Your book, Original Blessing, was the work that first brought you to my attention. It was in many ways a breathtaking book because it challenged the core of the primary interpretative Christian myth that proclaimed the basic fallen sinfulness of human life. That myth had been used historically primarily to enhance the power of the institutional church and its ordained hierarchy. In the service of that myth the church was destined first and foremost to be the dispenser of guilt. Someone has observed that the church “does guilt” more successfully does anything else, and guilt is, as one person noted. “ the gift that keeps on giving .”
To convince people of their on unworthiness is step one in creating a controlling mentality, especially when the church claims to be the only dispenser of forgiveness. It was also this definition of human life as fallen and hopeless that inspired the interpretation of the Christ as the Divine Rescuer. This, in turn, caused Christians to view the cross as a human sacrifice which would be pleasing to God who required a blood offering in order to restore the fallen world. It was and is a strange way to tell the story of the love of God found in Jesus Christ, but for centuries we Christians seemed to know no others. Finally, and in no small measure because of your work, we awakened to the reality that this way of proclaiming Christ presented us with a God more grotesque than worship worthy.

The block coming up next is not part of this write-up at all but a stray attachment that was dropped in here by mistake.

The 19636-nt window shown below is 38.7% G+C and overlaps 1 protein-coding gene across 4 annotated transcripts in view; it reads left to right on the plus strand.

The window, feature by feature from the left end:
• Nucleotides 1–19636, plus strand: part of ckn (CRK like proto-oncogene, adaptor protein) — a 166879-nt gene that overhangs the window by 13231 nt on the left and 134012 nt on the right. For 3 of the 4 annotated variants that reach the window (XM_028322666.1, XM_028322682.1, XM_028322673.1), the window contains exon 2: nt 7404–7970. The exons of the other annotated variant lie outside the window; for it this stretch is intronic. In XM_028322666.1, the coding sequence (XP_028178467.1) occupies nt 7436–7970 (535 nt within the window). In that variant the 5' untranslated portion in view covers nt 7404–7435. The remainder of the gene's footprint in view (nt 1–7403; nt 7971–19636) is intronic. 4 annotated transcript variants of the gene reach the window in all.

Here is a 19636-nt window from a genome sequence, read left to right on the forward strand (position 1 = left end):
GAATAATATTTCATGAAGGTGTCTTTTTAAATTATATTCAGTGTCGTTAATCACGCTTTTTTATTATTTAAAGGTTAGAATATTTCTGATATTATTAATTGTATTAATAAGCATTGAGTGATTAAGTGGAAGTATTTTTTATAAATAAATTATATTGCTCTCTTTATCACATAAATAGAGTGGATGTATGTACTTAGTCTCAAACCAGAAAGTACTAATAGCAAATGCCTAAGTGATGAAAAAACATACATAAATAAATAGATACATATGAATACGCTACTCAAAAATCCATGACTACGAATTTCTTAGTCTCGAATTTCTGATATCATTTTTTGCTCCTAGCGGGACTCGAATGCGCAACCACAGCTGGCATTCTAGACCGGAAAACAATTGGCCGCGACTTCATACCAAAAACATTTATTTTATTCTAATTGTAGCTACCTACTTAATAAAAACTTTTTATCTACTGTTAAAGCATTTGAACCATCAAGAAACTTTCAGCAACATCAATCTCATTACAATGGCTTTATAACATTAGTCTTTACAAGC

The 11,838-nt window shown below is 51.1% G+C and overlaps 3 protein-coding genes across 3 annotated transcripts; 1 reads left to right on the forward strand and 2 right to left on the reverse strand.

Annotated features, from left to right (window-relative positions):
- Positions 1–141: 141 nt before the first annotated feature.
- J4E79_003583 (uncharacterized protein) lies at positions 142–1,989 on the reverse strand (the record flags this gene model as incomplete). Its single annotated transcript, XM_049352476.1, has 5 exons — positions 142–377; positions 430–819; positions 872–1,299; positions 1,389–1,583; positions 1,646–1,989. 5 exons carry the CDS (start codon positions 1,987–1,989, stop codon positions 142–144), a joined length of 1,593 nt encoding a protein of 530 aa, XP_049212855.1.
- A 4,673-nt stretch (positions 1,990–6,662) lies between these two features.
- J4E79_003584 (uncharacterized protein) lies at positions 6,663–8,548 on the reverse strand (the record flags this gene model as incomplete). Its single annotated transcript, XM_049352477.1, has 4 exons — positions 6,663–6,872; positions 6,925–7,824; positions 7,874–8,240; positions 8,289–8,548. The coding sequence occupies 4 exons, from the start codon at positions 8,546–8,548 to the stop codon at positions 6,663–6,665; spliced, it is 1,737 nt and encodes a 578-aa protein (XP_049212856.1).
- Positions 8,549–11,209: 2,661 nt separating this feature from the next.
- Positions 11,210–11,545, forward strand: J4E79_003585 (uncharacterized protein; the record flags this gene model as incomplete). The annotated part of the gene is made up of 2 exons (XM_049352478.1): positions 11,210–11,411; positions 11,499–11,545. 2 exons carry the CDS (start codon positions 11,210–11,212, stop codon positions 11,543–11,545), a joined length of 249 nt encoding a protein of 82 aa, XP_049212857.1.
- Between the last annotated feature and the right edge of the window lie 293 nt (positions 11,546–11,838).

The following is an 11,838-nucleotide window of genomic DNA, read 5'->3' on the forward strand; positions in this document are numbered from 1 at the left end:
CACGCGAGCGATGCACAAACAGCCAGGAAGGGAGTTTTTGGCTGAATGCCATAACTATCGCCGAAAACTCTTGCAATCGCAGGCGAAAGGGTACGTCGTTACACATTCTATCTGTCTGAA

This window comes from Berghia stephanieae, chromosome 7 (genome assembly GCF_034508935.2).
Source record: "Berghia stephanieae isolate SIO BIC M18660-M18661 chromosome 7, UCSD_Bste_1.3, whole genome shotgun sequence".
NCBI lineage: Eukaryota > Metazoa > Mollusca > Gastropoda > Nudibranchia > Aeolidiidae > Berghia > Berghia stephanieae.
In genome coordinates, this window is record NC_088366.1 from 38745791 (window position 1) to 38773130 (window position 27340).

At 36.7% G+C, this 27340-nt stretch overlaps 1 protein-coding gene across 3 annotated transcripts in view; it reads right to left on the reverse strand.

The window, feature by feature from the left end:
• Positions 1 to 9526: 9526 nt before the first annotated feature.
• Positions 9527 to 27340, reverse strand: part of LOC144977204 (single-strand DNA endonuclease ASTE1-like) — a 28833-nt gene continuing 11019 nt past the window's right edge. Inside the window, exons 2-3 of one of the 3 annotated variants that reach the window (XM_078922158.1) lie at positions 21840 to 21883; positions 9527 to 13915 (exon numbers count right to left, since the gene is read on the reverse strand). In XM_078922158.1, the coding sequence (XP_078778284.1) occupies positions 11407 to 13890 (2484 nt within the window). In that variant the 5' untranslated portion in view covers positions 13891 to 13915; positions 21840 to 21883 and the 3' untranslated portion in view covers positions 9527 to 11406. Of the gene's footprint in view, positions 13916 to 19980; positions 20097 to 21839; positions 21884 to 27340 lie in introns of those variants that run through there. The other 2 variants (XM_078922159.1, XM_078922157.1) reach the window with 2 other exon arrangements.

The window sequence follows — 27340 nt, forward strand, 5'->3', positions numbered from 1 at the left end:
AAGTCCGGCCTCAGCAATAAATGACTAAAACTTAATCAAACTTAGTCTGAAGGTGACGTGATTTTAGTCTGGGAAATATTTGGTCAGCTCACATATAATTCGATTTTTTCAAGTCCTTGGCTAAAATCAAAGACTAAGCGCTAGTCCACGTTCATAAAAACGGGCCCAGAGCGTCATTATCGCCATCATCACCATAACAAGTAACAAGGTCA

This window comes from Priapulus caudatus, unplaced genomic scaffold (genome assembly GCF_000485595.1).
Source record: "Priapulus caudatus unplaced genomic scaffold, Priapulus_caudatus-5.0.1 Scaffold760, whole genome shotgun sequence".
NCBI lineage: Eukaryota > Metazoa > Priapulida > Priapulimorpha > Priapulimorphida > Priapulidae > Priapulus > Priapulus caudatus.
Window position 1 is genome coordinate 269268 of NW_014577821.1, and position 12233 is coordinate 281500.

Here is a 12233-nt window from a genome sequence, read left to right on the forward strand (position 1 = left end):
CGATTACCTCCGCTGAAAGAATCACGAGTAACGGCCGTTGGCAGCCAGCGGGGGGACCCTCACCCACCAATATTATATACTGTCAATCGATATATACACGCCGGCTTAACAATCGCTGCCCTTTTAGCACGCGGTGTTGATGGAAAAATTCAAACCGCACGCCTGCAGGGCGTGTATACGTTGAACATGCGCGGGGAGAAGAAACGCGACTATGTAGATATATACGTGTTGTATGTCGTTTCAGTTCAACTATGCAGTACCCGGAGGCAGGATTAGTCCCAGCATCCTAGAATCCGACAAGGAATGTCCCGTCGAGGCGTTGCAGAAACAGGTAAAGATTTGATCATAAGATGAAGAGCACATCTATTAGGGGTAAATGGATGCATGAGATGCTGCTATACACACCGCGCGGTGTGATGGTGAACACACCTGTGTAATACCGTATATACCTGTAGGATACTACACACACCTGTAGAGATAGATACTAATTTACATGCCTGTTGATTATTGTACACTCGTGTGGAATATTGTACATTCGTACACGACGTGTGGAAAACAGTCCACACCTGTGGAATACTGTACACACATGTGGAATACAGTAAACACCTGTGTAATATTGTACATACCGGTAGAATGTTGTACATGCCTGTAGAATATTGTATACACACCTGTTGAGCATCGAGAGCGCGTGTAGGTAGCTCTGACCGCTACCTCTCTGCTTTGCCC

Once this ancient myth was broked open in your book, Original Blessing, you were then able to develop your vision of the Cosmic Christ. That, in turn, led you to place your emphasis on human wholeness instead of encouraging that passive, dependent, immature kind of Christianity that the church traditionally seems to encourage. This vision of wholeness in turn opened you to seeing holiness in all that God had made. So your love for God’s creation, our mother the earth, led you into being a theological environmentalist. Your discovery of holiness stretched on to include women whom the church had dismissed and gay and lesbian people whom the church had rejected. In each area you were a voive for something new, pointing the Christian Church to something it has never been but must surely become.
It is easy to see why you frightened the guardians of traditional orthodoxy. It is also easy to see that you were and are calling the Christian Church beyond the limits of antiquity, beyond its denominational structures in being the voice of a new creation. As one who shares with you a vision of this new Christianity, I have been pleased to learn from you, to walk beside you and be your colleague in helping to usher in this new day for the Christian church.
Prophets who see the future and who embrace it in their lives as living signs of that new truth are never appreciated by the leaders of those institutions which the prophet’s words inevitably challenge. In their desire to cling to the past they have attacked you. It is fascinating to note that as they sought to exclude you, they were also sounding their own death knell. That is the way it always is when institutions become closed to the new truth. But a generation from now, Matthew, people will look back at you and your work and give thanks that one like you lived in this critical moment and helped the Christian Church give birth to new possibilities. Being an ecclesiastical midwife is quite a vocation.
I salute you with affection and appreciation.
The Right Reverend John S. Spong
Bishop of Newark
The Episcopal Church